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Did Joe Biden Abuse His Power as Vice President to Shield His Son From Legal Scrutiny?
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Did Joe Biden Abuse His Power as Vice President to Shield His Son From Legal Scrutiny?


In the lead-up to the Iowa caucuses on Monday, Sen. Rick Scott of Florida is running a television ad targeting Democratic frontrunner Joe Biden in the Des Moines media market.

Introducing himself over a dramatic piano riff as “one of the jurors in the U.S. Senate,” Scott argues the “real story” of the impeachment trial is “the corruption Joe Biden got away with.”

“Vice President Biden threatened a foreign country,” Scott continues, “and forced them to fire a prosecutor who was investigating a company paying his son $83,000 a month.”

Scott is far from the only Republican to make this claim. Sen. Ted Cruz argued last month that as vice president, Biden “bragged publicly about withholding $1 billion in aid until Ukraine fired the prosecutor investigating Burisma, the company paying his son $1mm/yr.” Pam Bondi, a member of President Trump’s impeachment team, made a similar case during the trial this week. The White House itself promoted a video of Joe Biden speaking at a Council on Foreign Relations event in 2018, saying the former vice president “threatened to withhold aid to Ukraine unless a prosecutor was fired.”

So is it true? Did Vice President Biden “threaten to withhold aid to Ukraine unless a prosecutor was fired?”

Yes, but not in the insidious manner Scott, Cruz, and the White House are hinting at. 

The clip these Republicans reference shows Biden recalling a time when he, at the direction of the White House, threatened to withhold $1 billion in loan guarantees from Ukraine unless then-President Petro Poroshenko would “take action” against a state prosecutor, Viktor Shokin. “I said, ‘we’re leaving in six hours,’” Biden recounted of his meeting with Poroshenko. “‘If the prosecutor’s not fired, you’re not getting the money.’ Well son of a bitch, he got fired! And they put in place someone who was solid.”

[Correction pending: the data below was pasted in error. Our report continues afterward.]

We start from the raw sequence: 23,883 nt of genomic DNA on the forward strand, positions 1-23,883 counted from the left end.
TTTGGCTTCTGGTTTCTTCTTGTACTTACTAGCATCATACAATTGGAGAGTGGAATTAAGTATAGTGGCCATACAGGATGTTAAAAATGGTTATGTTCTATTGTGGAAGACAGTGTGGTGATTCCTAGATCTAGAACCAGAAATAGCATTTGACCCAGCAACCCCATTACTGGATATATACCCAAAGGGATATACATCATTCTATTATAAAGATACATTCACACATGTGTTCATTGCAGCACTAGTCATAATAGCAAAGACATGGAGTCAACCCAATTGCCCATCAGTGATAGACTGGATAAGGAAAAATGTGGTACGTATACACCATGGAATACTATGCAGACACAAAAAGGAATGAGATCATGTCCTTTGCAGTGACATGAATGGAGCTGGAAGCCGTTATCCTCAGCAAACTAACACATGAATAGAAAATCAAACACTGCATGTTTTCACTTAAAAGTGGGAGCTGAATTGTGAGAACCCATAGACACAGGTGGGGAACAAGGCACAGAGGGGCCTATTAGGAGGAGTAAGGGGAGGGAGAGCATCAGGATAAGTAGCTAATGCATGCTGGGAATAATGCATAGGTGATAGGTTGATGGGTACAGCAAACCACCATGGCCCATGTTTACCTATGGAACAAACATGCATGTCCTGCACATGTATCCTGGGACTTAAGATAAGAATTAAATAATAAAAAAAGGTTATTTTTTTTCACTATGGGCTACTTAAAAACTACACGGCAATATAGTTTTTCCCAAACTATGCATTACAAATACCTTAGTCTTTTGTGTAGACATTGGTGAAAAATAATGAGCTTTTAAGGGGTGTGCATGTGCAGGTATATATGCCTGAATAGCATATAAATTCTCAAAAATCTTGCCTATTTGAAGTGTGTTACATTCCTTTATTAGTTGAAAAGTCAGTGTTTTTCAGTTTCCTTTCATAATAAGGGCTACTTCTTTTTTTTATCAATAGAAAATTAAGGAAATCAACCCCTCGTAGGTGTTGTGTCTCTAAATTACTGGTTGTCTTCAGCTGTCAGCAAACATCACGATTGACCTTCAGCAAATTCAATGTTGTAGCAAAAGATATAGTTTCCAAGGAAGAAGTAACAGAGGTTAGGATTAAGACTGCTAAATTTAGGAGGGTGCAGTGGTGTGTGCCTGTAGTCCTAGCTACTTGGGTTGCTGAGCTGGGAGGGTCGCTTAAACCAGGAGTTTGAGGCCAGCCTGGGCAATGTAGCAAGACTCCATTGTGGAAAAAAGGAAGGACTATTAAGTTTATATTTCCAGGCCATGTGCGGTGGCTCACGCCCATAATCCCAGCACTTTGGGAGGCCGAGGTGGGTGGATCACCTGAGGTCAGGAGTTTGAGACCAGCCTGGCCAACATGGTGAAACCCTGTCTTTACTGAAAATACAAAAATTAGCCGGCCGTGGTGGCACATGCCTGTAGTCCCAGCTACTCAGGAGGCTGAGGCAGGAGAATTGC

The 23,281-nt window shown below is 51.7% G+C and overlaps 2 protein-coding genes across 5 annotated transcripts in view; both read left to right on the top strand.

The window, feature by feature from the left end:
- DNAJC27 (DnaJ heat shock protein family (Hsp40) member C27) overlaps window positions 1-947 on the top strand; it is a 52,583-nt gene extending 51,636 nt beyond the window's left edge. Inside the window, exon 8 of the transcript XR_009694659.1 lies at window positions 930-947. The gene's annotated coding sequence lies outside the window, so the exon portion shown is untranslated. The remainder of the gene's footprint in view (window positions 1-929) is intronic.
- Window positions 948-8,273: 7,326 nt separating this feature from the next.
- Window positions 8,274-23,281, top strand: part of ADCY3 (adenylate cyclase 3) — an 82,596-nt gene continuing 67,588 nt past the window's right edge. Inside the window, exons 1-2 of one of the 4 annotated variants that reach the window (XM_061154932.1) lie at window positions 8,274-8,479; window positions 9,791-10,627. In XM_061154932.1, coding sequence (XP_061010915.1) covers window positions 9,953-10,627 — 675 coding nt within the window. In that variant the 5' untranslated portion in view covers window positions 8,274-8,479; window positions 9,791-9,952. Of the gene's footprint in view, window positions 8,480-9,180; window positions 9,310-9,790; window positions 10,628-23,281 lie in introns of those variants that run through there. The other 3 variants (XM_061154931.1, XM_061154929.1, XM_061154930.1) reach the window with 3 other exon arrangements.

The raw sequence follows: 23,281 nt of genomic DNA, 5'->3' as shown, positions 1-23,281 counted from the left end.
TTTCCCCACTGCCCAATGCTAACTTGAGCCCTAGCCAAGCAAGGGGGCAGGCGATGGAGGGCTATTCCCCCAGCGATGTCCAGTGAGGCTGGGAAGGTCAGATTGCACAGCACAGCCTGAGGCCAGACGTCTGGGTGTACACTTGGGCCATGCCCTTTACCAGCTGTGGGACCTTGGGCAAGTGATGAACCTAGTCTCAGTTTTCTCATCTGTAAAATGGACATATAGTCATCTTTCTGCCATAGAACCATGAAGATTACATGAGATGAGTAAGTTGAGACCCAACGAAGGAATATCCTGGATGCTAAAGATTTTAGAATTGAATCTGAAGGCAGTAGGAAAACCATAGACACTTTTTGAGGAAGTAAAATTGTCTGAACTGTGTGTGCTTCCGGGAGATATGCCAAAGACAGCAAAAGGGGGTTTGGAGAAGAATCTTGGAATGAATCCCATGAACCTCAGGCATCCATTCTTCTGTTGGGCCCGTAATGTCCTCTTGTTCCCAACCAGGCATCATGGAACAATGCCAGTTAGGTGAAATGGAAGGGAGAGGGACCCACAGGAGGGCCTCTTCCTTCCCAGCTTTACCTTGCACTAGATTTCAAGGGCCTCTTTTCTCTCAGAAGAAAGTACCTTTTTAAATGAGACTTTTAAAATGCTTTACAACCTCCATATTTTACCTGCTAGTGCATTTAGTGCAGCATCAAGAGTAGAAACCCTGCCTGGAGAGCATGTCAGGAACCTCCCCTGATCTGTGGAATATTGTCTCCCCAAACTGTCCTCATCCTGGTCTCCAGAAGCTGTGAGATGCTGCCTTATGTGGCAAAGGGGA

Because that prosecutor, Viktor Shokin, was supposed to be investigating a handful of corruption cases, including one involving Burisma Holdings—a Ukrainian energy company on whose board Vice President Biden’s son Hunter sat—the aforementioned Republicans are trying to make the case that the elder Biden used his post to intervene and protect his kid from criminal exposure.

But in reality, the Obama White House, with the support of many Western nations, pressured Ukraine to remove Shokin because he was failing to investigate corruption, not because he was looking into Burisma. Vitaliy Kasko, Shokin’s former deputy, told Bloomberg News last May that any investigations into Burisma’s owner Mykola Zlochevsky were “shelved by Ukrainian prosecutors in 2014 and through 2015,” well before Vice President Biden put the squeeze on Poroshenko in early 2016. “There was no pressure from anyone from the U.S. to close cases against Zlochevsky,” Kasko added.

Republicans in Congress didn’t make a stink about this move at the time. In fact, in February 2016, with concerns of Shokin’s own corruption growing, several Republicans signed a letter encouraging further “reforms” to the Ukrainian prosecutor general’s office. “We similarly urge you to press ahead with urgent reforms to the Prosecutor General’s office and judiciary,” a bipartisan letter to Poroshenko from Sens. Portman, Durbin, Shaheen, Johnson, Kirk, Blumenthal, Murphy, and Brown read.

Hunter Biden getting a cushy job on the board of Burisma—despite having little to no experience in the energy industry—is certainly an example of nepotism at its worst. But based on publicly available evidence, claims that Joe Biden abused his power as vice president to shield his son from scrutiny are misleading.

Photo of Hunter Biden and Vice President Joe Biden by Teresa Kroeger/Getty Images for World Food Program USA.

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Declan Garvey is the executive editor at the Dispatch and is based in Washington, D.C. Prior to joining the company in 2019, he worked in public affairs at Hamilton Place Strategies and market research at Echelon Insights. When Declan is not assigning and editing pieces, he is probably watching a Cubs game, listening to podcasts on 3x speed, or trying a new recipe with his wife.